• Marketing and Lead Generation

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Marketing and Lead Generation
Better Buildings by Design Conference
Burlington, Vt
Feb 8-9, 2006
Dick Kornbluth
EnTherm Inc
[email protected]
All business starts with marketing
“Marketing is not only much broader than selling,
it is not a specialized activity at all. It
encompasses the entire business. It is the whole
business seen from the point of view of the final
result, that is, from the customer’s point of view.
Concern and responsibility for marketing must
therefore permeate all areas of the enterprise.”
– Peter Drucker, People and Performance
(Harper & Row, 1977)
• Marketing presents your company’s image to the
Marketing vs. Advertising
“The non-personal presentation or promotion by
a firm of its products to its existing or potential
– Laura Schneider “Your Guide to Marketing”
“Marketing is essentially about marshalling the
resources of an organization so that they meet the
changing needs of the customer on whom the
organization depends”
– Adrian Palmer, Principles of Marketing, (Oxford
University Press, 2000)
Marketing includes:
1. Advertising
2. Market research
3. Media planning
4. Public relations
5. Product pricing
6. Distribution
7. Customer service and support
8. Sales strategy
9. Community involvement
Why do you market? To grow your
• By acquiring more customers
• By selling additional services to the
customers you already have
• By adding additional services to
potential new customers
• Increasing your prices for your existing
The Marketing Plan- Key Stages
• Analysis
• Objectives
• Strategies
• Tactics
• Control
Stage One- Situation Analysis
Describes what is happening in markets
in which your company competes, and
your company’s products, services and
distribution trends
Situation Analysis
• Components
– Macroenvironment
• Demographics
• Economic Trends
• Political trends
• Social Trends
• Cultural Trends
– Material supply
– Market Situation
• Geographic size
• Market share
• Segmentation
Situation Analysis
– Internal trends
• Sales volume by month and annually for each
product or service
• Revenue and profitability trend for each
product or service, market segment and type of
– Description of products and services
Situation Analysis
– Competitive situation
• Who are your competitors?
– Key competitors: Provide similar product or
– Leader organizations: Most successful competitors.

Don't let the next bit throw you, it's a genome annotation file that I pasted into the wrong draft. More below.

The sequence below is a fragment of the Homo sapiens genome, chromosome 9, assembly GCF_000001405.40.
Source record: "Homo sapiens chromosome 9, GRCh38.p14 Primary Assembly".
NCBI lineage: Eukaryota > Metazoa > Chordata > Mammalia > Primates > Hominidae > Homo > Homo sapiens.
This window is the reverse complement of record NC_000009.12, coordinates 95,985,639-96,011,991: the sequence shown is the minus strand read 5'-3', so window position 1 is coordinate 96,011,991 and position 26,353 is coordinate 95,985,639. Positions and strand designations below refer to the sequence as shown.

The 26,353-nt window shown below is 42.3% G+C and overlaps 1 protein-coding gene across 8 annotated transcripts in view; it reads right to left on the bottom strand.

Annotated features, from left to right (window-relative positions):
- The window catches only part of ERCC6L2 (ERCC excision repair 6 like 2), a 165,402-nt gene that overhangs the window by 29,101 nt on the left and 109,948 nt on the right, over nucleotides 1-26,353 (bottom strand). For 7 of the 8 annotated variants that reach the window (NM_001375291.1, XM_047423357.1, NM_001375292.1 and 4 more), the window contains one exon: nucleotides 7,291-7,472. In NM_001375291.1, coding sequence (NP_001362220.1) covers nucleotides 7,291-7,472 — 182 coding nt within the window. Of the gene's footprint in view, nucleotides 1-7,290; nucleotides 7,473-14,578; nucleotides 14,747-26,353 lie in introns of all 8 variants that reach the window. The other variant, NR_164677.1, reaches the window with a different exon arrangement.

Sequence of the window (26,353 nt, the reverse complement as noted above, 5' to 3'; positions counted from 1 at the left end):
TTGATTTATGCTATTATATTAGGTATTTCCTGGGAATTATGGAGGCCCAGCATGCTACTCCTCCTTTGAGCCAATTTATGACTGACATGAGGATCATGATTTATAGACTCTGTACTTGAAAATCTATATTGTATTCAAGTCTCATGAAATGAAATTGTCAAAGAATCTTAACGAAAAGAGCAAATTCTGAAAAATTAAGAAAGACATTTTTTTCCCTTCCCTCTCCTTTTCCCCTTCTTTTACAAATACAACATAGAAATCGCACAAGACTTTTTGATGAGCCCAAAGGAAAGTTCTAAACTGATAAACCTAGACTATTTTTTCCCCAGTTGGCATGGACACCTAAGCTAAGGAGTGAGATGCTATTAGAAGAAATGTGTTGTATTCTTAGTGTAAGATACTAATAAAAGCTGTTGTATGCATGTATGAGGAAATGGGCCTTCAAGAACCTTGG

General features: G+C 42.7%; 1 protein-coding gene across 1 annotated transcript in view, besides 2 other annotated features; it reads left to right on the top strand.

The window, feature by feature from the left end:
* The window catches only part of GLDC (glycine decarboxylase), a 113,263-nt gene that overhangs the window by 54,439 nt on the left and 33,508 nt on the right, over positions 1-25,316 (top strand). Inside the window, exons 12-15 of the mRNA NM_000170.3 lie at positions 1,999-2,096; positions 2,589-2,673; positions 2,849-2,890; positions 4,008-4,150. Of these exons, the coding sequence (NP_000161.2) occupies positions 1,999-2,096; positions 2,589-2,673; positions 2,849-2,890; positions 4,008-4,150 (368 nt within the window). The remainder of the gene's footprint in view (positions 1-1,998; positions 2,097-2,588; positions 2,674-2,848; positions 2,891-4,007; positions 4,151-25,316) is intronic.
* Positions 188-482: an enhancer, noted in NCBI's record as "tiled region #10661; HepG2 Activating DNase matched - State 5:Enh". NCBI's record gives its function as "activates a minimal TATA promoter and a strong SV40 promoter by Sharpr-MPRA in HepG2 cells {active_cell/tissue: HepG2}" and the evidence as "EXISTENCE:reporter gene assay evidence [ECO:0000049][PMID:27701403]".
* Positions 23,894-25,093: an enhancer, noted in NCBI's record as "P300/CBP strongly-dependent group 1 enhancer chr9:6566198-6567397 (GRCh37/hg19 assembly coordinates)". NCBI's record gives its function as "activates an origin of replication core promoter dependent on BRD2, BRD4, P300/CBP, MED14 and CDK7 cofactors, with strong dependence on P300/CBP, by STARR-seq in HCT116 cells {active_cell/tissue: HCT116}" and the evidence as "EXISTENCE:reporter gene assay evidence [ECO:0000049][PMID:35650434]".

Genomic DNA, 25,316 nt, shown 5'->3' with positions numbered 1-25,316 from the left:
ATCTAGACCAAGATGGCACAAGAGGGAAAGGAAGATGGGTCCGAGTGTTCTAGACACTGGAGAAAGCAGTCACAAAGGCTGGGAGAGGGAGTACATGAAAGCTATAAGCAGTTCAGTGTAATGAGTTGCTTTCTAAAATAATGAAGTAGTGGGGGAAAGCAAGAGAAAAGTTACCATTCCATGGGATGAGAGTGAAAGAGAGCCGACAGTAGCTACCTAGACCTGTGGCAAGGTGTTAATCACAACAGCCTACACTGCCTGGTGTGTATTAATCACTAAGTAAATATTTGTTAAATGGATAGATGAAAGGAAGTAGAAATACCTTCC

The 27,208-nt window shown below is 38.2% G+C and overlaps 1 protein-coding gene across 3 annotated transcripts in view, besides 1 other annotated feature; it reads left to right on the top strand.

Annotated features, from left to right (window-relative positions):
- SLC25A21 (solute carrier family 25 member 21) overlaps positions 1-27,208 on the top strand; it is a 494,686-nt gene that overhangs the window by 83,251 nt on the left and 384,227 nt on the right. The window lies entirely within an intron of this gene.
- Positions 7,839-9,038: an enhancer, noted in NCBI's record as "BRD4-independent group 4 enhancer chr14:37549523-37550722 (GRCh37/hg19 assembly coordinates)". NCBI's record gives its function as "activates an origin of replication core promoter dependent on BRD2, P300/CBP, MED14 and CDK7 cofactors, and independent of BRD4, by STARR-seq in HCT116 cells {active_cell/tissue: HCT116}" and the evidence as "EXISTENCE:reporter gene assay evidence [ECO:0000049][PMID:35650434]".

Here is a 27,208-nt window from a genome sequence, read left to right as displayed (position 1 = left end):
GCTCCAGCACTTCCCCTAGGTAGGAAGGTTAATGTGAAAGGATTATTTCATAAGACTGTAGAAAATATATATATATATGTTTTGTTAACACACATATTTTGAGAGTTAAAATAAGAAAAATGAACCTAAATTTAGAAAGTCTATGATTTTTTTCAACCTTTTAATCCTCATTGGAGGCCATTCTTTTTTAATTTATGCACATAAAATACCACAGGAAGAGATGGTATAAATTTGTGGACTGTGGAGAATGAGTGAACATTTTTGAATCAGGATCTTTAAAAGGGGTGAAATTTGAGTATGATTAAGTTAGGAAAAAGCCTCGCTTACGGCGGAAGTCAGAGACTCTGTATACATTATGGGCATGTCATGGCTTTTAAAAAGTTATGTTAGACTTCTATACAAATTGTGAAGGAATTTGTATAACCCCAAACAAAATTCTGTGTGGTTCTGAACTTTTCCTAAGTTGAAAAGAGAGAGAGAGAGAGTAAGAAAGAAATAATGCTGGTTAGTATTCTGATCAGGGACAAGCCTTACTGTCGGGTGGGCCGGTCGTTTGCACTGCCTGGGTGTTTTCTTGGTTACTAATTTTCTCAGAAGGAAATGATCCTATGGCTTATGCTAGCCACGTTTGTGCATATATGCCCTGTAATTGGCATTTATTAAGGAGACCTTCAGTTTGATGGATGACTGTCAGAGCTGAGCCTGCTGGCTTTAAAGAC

• How big are they?
• How large a market share do they have?
• Product quality comparisons
• What are their marketing strategies?
• What is their marketing spending?
Situation Analysis
– Target buyer
• Who are your customers?
• Can they be segmented based on common
characteristics or demographics?
– Age
– Income
– Urban vs rural
– Occupation
– Family size
– Home ownership
Situation Analysis
• Qualify each consumer segment by size,
frequency, profitability or any other grouping
that makes sense in your industry
• For each segment, especially the largest and/or
most profitable segments, ask about the
consumers in them:
– Who are they? What are their demographics?
– What services or products do they buy?
– How do they buy these products or services?
– Why do they buy these products or services? What
are their wants and needs?
Situation Analysis
– Product situation
• What are the products or services you
currently provide?
• What are the strengths and weaknesses of the
current products or services compared to the
• What new products and services are you
considering providing?
• What are your organization’s capabilities of
providing these new products or services?
• How would these new products or services
compare to the competitions?
• What is your pricing for your
• What is the net profit for each product/service
you provide
SWOT Analysis
• Internal
– Strengths
– Weaknesses
– Factors
» Company culture
» Company image
» Organizational structure
» Key staff
» Access to materials
» Position on the experience curve
» Operational efficiency
» Operational capacity
» Brand awareness
» Market share
» Financial resources
SWOT Analysis
• External
– Opportunities
» Chance to introduce a new product or service
that can generate big returns
– Threats
– Factors
» Customers
» Competitors
» Market trends
» Suppliers
» Partners
» Social changes
» New technology
» Econonic environment
» Political and regulatory environment
SWOT Analysis
– Rules for SWOT analysis
• Be realistic about strengths and
weaknesses of your organization
• Analysis should distinguish between
where your organization is today and
where it could be in the future.
• Be specific. Avoid grey areas.
SWOT Analysis (cont’d)
• Always analyze in relation to your
competition; i.e. better or worse than the